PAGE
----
The prime minister and thousands of mourners have attended the military funeral of Fusilier Lee Rigby at Bury Parish Church in Greater Manchester.
The 25-year-old soldier, from Middleton, was killed in Woolwich, south-east London, in May.
His commanding officer Lt Col Jim Taylor said in a eulogy Lee had been "a true regimental character".
After the service his body was driven along roads lined by mourners for a private burial at Middleton Cemetery.
The soldier's family were greeted by applause as they arrived with his son wearing a T-shirt showing the words 'My Daddy My Hero'.
They have thanked people "across the world" for their "overwhelming support".
Fusilier Rigby's wife Rebecca said: "There are so many kind and generous people out there.
"It's just horrible that it takes something such as this to make you see how many good people there are."
Extract from army Padre Rev Clare Callanan's address
Fusilier Rigby's body was guarded overnight during a vigil at the church by 32 members of the Royal Regiment of Fusiliers.
The funeral service, which was relayed to those gathered outside, began with a silent tribute from the crowds in the streets around the church at about 11:00 BST.
Among those gathered were hundreds of serving and former soldiers in their regimental ties, blazers and caps, wearing their campaign medals.
They applauded the arrival of David Cameron who was accompanied by London Mayor Boris Johnson.
'Lighten the mood'
Inside the church, Fusilier Rigby was described as a "fantastic soldier" by his commanding officer.
Outside Bury Parish Church the town was at a standstill,
with most of the shops closed as mark of respect.
The soldier's family were met with applause as they
arrived, before the crowds fell silent as the funeral began.
Many were carrying single roses and some wore T-shirts
bearing messages of tribute to the drummer.
One read "in memory of Lee Rigby never forgotten",
while another simply had the phrase "Hero Lee" upon it.
After the service, some of those on the streets broke into
a rendition of God Save The Queen as the funeral car
departed, while many more repeated their applause for
the Rigby family.
Lt Col Jim Taylor of the 2nd Battalion Royal Regiment of Fusiliers said Lee was "larger than life [and] was always at the centre of fun and mischief, but he was a true regimental character with real charisma and everybody fell under his spell".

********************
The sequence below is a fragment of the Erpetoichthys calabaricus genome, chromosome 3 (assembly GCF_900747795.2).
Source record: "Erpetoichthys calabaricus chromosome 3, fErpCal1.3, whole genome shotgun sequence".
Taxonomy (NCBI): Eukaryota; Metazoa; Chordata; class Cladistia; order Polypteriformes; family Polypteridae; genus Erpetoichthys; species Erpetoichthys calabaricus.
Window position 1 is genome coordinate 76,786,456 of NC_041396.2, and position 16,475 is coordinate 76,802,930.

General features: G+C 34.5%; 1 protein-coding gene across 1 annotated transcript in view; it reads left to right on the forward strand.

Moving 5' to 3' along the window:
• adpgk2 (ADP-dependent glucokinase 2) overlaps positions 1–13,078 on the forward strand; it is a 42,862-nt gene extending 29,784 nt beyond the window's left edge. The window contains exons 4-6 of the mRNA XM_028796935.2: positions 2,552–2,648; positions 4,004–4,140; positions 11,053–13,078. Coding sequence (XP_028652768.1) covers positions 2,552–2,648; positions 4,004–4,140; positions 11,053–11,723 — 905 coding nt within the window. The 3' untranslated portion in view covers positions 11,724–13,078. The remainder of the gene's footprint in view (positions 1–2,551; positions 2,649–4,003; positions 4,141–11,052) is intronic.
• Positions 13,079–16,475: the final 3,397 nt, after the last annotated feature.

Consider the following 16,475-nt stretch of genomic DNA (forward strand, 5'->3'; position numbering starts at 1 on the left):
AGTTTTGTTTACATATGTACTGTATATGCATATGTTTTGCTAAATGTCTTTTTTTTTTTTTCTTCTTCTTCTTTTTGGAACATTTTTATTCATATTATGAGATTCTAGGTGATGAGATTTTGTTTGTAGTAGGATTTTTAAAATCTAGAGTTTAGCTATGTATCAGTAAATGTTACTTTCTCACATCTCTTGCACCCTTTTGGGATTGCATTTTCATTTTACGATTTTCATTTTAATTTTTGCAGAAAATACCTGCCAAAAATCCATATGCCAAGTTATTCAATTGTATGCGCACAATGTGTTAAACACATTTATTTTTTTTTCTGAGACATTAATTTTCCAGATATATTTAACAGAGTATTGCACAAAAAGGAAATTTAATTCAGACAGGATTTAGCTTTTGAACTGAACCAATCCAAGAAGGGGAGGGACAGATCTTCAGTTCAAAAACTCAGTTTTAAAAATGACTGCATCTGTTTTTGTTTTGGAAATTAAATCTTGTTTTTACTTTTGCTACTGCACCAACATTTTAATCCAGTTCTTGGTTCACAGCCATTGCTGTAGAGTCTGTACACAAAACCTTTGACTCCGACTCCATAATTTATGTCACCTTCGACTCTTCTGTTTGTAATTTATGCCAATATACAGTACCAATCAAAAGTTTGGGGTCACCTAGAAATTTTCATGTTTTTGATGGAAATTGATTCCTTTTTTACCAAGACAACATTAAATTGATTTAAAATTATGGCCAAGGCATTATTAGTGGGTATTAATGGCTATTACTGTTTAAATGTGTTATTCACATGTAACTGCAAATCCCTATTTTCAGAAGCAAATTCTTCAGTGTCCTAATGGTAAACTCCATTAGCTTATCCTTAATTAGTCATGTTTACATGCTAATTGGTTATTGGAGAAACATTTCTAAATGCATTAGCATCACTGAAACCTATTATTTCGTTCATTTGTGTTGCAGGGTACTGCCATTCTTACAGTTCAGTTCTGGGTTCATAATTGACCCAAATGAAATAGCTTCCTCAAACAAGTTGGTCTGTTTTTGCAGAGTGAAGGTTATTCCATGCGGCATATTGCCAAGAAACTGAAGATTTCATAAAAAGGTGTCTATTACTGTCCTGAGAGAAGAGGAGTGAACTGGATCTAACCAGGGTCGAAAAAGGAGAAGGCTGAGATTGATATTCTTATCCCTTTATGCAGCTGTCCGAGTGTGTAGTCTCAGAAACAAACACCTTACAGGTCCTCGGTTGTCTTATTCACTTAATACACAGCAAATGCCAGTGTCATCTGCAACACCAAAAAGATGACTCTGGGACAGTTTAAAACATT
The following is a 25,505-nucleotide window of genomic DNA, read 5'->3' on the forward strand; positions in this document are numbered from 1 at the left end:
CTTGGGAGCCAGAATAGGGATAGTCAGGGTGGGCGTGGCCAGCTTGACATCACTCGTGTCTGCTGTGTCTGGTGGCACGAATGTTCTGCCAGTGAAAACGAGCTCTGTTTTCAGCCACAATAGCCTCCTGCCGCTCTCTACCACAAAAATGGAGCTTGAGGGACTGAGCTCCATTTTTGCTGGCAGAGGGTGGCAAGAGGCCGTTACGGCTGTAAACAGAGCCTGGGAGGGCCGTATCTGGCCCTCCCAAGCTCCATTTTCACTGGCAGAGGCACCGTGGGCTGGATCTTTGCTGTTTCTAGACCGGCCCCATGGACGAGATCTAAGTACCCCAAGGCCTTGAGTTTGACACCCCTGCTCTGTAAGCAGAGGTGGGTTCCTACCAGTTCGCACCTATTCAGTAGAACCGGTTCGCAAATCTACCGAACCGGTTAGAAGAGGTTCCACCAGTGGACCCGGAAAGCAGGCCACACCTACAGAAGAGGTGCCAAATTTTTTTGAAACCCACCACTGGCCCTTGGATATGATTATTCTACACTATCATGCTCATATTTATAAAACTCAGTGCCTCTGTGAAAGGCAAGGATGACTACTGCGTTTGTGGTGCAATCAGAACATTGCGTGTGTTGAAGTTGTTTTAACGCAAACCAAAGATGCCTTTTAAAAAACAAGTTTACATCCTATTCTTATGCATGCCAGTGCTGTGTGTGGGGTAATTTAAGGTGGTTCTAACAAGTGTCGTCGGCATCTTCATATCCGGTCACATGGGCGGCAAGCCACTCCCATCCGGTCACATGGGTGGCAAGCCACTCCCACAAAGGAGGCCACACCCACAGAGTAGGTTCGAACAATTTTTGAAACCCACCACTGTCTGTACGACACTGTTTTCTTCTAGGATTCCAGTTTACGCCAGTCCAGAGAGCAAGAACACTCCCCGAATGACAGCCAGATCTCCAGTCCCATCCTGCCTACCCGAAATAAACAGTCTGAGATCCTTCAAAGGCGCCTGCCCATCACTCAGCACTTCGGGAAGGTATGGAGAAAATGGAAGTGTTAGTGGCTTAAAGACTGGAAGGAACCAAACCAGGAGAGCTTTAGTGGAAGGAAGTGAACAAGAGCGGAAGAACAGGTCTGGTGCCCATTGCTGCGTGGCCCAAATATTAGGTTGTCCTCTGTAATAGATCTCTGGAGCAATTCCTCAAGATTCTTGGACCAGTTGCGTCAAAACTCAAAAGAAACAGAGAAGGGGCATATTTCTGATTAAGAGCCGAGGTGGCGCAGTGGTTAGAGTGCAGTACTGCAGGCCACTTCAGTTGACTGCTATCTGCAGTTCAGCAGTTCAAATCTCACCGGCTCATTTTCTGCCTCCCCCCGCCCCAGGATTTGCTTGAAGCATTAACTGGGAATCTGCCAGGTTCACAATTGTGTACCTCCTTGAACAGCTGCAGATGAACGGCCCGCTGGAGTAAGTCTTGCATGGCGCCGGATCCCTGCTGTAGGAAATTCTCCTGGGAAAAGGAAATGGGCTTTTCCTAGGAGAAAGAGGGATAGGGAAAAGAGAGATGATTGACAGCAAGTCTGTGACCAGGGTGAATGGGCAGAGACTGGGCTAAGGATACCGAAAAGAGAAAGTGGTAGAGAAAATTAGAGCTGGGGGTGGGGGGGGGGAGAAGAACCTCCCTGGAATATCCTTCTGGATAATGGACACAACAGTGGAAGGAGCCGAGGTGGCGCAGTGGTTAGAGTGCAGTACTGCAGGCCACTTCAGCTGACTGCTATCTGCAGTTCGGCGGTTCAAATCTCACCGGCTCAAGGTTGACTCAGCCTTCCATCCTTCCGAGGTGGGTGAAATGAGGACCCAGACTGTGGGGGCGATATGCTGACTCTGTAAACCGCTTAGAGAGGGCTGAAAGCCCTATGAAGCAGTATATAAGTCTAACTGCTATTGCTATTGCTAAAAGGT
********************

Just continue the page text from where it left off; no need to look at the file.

"To be with Lee was to be where it was most fun - the centre of good times and much mischief," he said.
"People fell quickly under his spell. Whether it was in work or off duty, at a ceremonial engagement or on operations, Lee just knew how to lighten the mood.
"He could brighten a room within moments and, by all accounts, clear a dancefloor in seconds if a Whitney Houston track was playing."
He added Fusilier Rigby had "a natural swagger and the confidence of someone truly comfortable in their own skin".
"He was always happy. His smile was infectious, as was his enthusiasm for soldiering and his passion for life."
He also spoke of Fusilier Rigby's military service and said he had "proved himself to be dedicated, professional and incredibly brave".
"His courage was tested every day. He was not found wanting."
The eulogy was met with applause inside and outside the church.
Military chaplain the Reverend Clare Callanan spoke of the impact of the soldier's death on the "hearts and minds of family, of friends and of a nation".
She said it was an event which had caused "outrage, horror, anger" but had also shown "the courage of individuals" and brought faiths together.
Asked before the funeral about how Fusilier Rigby would like to be remembered, Mrs Rigby said: "Lee always wanted his service to be a time that people would remember him and shed the tears, but then he always said a remembrance of his life.
Fusilier Rigby's stepfather said he had been a "fun-loving
lad and that is how he should be remembered"
"He wanted people to enjoy that and sit and talk about happy days and happy memories they have got of Lee and the things he used to do and say because he was always so full of life."
Stepfather Ian Rigby said: "I think today should be a celebration of Lee's life, what he has meant to us.
"Lee was a fun-loving lad and that is how he should be remembered."
As the funeral began, soldiers gathered outside Woolwich Barracks where Fusilier Rigby was killed and the Last Post, a call traditionally performed at military funerals, was played by a bugler.
The regular morning summer train service between Fort William and Mallaig, hauled by the steam loco 45407 The Lancashire Fusilier, also paused for two minutes on the Glenfinnan Viaduct as a mark of respect.
The engine is owned and run by Ian Riley, whose engineering works are on the East Lancs Railway in Bury.
Members of the public lined the route from Bury to Middleton on police and council-designated "suitable roads".
Michael Adebolajo, 28, from Romford, east London, and Michael Adebowale, 22, from Greenwich, south-east London, are accused of Fusilier Rigby's murder.
Mr Adebolajo is also accused of the attempted murder of two police officers and possession of a firearm with intent to cause others to believe that violence would be used.